2018 XC90 T8 Momentum, Crystal White, B&W, Momentum Elite package (HUD, Climate, Vision, Convenience)

    12. #10
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      @Catfriend, I agree 25%-40% loss over the warranted time would be horrible in even the worst circumstance -- frankly seeing those numbers in someone's T&C would make me question the mfgrs confidence level in their own product and what my life owning it towards the end of warranty may be like. It's almost more of a negative putting the nums in writing than not from my POV; Similar to how when I research new vehicles, I consider what a mfgrs "platinum" (best) extended warranty costs for 4-years post warranty and what their exclusions still may be, even if I have no intention buying it. It gives me a feel of the mfgr's longer-term confidence for reliability of their product and cost to maintain. IIRC, you like keeping your vehicles longer and you have your new T8 on-order, but next time around, check both of those things out with your analysis. Interesting stuff, if for nothing else but being an indicator or another data point (Volvo came out well with my T8), especially when you see a couple of the German brands that people always say cost a lot to maintain, or may become unaffordable for the Average Joe/Jane the longer you own one, and some items (like convertible components) that remain excluded even in their best mfgr-provided extended warranty. Humm, humm, humm.

      @Op911, yes thanks on the VoC CSV option -- forgot about that, so I'll need to give it a quick look again, but as you say, remaining charge (or approx current max charge) is a key measure I like to jot down given past experience. Years back I fiddled with some hacked methods Tesla enthusiasts came up with that intercepted the communication between my Model S and the mothership, but it was beyond what even my X-geekier-self was interested in for long. OTOH, one of these days I'm gonna try the whole OBDII thing with my T8 -- just to see what there is to see. Always something to explore!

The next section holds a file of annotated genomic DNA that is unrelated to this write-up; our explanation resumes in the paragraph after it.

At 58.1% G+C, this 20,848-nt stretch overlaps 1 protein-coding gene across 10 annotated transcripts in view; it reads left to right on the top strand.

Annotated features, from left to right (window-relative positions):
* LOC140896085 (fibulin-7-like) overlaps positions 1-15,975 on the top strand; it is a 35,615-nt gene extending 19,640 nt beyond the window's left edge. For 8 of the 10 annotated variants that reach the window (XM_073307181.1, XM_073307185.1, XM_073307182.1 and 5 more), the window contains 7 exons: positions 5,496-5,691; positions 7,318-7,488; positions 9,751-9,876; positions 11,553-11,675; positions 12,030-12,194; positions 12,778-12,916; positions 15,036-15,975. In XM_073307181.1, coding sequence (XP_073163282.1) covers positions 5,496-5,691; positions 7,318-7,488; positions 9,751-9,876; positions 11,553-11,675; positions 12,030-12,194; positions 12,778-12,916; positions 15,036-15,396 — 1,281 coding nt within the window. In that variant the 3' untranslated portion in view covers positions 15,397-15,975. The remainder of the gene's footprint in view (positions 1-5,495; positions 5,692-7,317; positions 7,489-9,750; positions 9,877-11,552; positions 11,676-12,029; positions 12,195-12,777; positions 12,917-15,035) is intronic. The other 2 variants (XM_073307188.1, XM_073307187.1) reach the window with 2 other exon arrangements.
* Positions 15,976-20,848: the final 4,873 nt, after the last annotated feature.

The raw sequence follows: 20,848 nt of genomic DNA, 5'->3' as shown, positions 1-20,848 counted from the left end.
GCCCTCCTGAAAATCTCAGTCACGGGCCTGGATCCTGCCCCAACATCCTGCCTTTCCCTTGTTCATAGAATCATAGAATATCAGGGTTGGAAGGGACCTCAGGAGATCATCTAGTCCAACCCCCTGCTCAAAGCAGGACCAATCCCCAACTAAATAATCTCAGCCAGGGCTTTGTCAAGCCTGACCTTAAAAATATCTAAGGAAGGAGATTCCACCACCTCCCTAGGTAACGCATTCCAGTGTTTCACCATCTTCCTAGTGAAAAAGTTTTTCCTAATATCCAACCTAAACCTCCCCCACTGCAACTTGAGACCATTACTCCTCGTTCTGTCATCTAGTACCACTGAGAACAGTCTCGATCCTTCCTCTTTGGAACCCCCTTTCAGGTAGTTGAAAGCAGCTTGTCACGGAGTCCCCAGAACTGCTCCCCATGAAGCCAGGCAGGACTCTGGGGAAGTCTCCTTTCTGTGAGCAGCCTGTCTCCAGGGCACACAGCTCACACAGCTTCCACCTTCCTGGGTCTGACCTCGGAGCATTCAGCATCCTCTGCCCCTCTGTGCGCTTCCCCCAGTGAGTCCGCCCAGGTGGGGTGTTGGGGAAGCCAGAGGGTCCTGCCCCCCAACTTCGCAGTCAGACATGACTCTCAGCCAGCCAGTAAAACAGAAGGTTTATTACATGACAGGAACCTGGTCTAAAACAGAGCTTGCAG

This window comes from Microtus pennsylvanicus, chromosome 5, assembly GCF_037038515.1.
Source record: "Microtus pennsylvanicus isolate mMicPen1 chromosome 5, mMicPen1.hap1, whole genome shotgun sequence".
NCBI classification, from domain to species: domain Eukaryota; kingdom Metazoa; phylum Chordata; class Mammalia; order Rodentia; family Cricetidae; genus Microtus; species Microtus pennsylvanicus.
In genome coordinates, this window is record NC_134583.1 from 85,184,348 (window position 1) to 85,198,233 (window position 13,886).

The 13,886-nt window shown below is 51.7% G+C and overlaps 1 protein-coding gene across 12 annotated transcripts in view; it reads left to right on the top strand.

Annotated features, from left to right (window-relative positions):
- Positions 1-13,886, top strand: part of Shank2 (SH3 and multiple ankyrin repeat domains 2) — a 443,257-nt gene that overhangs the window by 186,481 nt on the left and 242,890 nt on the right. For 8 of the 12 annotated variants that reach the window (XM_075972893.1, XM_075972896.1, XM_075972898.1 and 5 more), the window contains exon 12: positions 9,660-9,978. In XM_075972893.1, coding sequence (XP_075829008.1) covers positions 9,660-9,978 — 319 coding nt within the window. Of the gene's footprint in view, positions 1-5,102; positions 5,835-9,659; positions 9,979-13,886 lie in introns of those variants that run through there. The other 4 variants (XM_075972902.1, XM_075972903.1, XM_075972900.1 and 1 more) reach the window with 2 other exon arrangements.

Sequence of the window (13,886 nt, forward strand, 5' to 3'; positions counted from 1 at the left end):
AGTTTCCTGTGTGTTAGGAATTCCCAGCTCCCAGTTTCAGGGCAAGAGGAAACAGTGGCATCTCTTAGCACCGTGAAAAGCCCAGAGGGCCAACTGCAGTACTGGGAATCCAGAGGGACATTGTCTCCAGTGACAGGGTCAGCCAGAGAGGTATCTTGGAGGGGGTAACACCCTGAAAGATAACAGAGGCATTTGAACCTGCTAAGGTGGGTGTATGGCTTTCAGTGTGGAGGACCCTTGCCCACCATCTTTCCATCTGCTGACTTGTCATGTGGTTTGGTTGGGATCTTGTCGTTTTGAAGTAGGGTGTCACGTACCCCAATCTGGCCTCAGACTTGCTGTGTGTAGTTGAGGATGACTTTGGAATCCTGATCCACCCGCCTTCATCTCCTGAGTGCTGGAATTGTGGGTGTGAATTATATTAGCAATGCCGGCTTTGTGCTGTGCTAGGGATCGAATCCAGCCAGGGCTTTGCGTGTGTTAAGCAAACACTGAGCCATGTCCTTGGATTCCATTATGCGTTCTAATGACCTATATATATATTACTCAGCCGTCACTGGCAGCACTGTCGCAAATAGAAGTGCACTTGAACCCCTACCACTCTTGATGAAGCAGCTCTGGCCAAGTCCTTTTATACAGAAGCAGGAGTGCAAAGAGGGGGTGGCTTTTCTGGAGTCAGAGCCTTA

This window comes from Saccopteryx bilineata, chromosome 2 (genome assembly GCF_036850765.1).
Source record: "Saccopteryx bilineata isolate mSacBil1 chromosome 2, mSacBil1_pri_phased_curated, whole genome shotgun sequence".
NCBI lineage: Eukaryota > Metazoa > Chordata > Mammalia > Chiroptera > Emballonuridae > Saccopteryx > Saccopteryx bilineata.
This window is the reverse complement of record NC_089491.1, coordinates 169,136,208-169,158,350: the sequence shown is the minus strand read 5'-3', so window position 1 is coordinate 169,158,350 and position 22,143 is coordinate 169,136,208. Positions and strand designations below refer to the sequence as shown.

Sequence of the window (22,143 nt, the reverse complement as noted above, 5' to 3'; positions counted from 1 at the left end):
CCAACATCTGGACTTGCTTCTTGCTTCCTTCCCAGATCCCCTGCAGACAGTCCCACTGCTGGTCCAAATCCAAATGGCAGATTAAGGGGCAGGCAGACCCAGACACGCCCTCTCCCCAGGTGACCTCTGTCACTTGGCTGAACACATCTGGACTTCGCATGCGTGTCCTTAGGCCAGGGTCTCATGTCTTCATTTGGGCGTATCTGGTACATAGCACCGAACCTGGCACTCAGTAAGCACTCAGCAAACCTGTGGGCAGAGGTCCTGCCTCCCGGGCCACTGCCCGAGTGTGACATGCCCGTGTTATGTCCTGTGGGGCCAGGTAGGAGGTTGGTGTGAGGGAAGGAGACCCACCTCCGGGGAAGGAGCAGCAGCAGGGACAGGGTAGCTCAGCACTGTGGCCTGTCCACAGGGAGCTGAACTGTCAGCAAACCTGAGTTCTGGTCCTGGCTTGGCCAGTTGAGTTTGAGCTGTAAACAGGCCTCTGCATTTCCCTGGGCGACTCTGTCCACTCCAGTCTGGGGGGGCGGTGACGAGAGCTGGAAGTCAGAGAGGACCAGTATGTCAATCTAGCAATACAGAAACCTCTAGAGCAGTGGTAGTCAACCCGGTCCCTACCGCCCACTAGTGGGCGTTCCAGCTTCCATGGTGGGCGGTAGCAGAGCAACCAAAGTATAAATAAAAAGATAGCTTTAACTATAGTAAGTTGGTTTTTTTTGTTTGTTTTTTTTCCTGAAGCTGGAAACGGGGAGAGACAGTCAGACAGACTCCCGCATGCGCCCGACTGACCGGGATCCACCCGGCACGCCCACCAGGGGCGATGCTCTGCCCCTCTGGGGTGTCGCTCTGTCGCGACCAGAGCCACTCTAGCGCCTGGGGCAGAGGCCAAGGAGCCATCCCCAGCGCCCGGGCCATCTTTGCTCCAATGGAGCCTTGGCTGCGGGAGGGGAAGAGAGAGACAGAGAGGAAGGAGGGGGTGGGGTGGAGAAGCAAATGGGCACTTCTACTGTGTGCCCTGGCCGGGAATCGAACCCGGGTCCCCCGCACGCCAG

Bert

      Present: ‘20 XC60 T8 Inscription
      Past: ‘15 Tesla S90D; ‘14 SLK250; '13 RX450h; ‘09 335i; ‘06 RX400h; ‘02 SC430; ‘99 RX300; ‘95 SC300; ‘91 Legend...

    13. #11
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      I've grown past the skimpy T8 range a couple years ago. To me it is more of an annoyance than anything else at this point. We need to move past this into at least a 50 mile range or preferably a 300 mile range xc60 electric. This is taking forever.
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    14. #12
      Junior Member BigBang's Avatar
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      The warranty of 8 or 10 years does not apply to the capacity of the battery it is normal that after 6-7 years the capacity begins to decline.
      Replacing the batteries is not cost effective, the current price for the Volvo XC60 is around $ 16,000 or even more drastic example for Audi eTron which is totally electric SUV , battery replacement is 25,000 Euros
      I wonder who will pay 25,000 EUR to replace batteries in an 8 year old car ?

      There's a good article about
      https://batteryuniversity.com/learn/...nd_the_battery
      Last edited by BigBang; 01-30-2020 at 10:19 AM.
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    15. #13
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      Quote Originally Posted by BigBang View Post